THE PEOPLE OF THE STATE OF NEW YORK RESPONDENT v. APPEAL NO

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Supreme Court, Appellate Division, Fourth Department.

THE PEOPLE OF THE STATE OF NEW YORK, RESPONDENT, v. MICHAEL D. SCHLUTER, DEFENDANT–APPELLANT. (APPEAL NO. 1.)

KA 10–02453

Decided: February 11, 2016

PRESENT:  WHALEN, P.J., CENTRA, PERADOTTO, CARNI, AND SCUDDER, JJ. TIMOTHY P. DONAHER, PUBLIC DEFENDER, ROCHESTER (DAVID R. JUERGENS OF COUNSEL), FOR DEFENDANT–APPELLANT. SANDRA DOORLEY, DISTRICT ATTORNEY, ROCHESTER (NANCY GILLIGAN OF COUNSEL), FOR RESPONDENT.

MEMORANDUM AND ORDER

It is hereby ORDERED that the judgment so appealed from is unanimously affirmed.

Memorandum:  In appeal No. 1, defendant appeals from a judgment convicting him upon his plea of guilty of, inter alia, course of sexual conduct against a child in the first degree (Penal Law § 130.75[1][b] ) and, in appeal No. 2, he appeals from a judgment convicting him upon his plea of guilty of criminal sexual act in the third degree (§ 130.40[2] ).

Contrary to defendant's contention in appeal No. 1, County Court properly refused to suppress statements defendant made to the police during a recorded interrogation.  Defendant waived his Miranda rights at the outset of the interrogation, but he contends that his waiver was rendered invalid by police conduct during the interrogation.  Defendant failed to raise that specific contention in his motion papers or at the suppression hearing as a ground for suppressing his statements, and thus he failed to preserve that contention for our review (see People v. Brown, 120 AD3d 954, 955, lv denied 24 NY3d 1118).  In any event, we reject his contention “that the validity of the waiver was vitiated by police conduct that occurred after the waiver” (Matter of Jimmy D., 15 NY3d 417, 424).  Contrary to defendant's further contention, the court properly concluded that he did not make an unequivocal request for counsel during the interrogation (see People v. Hicks, 69 N.Y.2d 969, 970, rearg. denied 70 N.Y.2d 796;  People v. Regan, 21 AD3d 1357, 1358).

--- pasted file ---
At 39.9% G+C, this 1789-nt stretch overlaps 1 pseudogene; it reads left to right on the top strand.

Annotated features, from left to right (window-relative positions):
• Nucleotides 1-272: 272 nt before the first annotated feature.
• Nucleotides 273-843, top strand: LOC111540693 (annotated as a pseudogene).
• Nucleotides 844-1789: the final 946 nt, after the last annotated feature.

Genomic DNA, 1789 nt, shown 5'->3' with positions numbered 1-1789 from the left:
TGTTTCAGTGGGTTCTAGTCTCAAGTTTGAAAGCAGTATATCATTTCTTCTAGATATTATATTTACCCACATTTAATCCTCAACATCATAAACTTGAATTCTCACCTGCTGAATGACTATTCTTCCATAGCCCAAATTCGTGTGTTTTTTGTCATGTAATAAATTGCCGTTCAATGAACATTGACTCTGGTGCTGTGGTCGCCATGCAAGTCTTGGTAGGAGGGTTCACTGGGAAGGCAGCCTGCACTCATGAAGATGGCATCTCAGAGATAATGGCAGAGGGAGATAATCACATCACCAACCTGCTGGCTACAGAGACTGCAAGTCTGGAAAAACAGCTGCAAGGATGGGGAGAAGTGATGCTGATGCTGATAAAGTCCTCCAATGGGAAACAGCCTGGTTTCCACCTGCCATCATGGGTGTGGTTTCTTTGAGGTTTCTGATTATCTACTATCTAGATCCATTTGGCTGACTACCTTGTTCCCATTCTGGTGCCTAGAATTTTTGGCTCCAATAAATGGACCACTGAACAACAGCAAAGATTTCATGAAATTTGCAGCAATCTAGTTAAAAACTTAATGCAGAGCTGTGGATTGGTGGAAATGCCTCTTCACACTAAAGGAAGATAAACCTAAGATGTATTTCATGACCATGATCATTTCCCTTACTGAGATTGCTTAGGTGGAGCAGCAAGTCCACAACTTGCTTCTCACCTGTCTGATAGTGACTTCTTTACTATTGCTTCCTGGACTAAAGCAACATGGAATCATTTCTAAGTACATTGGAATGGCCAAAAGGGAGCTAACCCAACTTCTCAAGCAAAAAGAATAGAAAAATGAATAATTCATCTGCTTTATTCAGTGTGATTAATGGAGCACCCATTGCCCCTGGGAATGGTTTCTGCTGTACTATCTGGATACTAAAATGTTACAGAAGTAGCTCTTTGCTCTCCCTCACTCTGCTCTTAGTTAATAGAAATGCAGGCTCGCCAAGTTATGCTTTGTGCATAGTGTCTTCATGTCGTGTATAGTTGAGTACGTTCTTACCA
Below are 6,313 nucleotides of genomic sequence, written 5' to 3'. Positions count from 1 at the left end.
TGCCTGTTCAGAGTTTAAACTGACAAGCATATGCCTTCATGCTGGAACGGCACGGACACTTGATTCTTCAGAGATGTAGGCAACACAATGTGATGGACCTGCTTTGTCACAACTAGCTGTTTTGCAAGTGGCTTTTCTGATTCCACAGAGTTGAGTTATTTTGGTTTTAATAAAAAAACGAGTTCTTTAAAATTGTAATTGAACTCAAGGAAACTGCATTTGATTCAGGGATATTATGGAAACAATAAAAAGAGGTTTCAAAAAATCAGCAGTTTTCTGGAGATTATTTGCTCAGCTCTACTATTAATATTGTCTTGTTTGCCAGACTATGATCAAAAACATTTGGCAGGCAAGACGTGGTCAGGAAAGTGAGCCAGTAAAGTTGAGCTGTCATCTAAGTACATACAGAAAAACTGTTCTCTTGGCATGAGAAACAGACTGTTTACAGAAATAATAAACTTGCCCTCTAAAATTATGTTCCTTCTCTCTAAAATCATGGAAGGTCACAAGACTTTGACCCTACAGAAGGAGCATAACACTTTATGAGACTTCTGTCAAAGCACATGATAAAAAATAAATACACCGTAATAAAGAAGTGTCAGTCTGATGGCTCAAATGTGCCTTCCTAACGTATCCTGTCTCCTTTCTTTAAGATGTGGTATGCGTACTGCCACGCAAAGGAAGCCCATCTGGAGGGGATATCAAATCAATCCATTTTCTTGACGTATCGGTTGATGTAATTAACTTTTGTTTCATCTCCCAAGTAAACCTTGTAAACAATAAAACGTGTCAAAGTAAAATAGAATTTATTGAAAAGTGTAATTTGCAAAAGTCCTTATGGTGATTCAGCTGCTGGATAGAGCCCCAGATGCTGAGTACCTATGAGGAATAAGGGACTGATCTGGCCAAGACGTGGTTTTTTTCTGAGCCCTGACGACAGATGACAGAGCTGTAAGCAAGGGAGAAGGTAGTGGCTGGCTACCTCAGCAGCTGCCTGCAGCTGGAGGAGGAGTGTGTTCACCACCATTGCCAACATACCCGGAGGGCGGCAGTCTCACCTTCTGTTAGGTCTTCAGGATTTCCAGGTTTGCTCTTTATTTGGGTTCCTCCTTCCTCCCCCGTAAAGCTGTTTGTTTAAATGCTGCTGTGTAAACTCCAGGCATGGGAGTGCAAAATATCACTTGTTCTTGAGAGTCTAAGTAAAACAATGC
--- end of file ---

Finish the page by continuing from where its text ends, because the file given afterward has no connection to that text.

We reject defendant's contention in both appeals that the court erred in denying his pro se motion to withdraw his pleas without conducting a hearing.  The record of the plea proceeding belies his contention that he did not have sufficient time to consult with counsel (see People v. Griffin, 89 AD3d 1235, 1236) and, moreover, counsel's advice to defendant that he would likely receive a harsher sentence after trial does not constitute coercion (see People v. Griffin, 120 AD3d 1569, 1570, lv denied 24 NY3d 1084).

In view of our determination affirming the judgment in appeal No. 1, there is no basis to grant defendant's request to reverse the judgment in appeal No. 2 and to vacate his plea of guilty (cf.  People v. Fuggazzatto, 62 N.Y.2d 862, 863).

Frances E. Cafarell

Clerk of the Court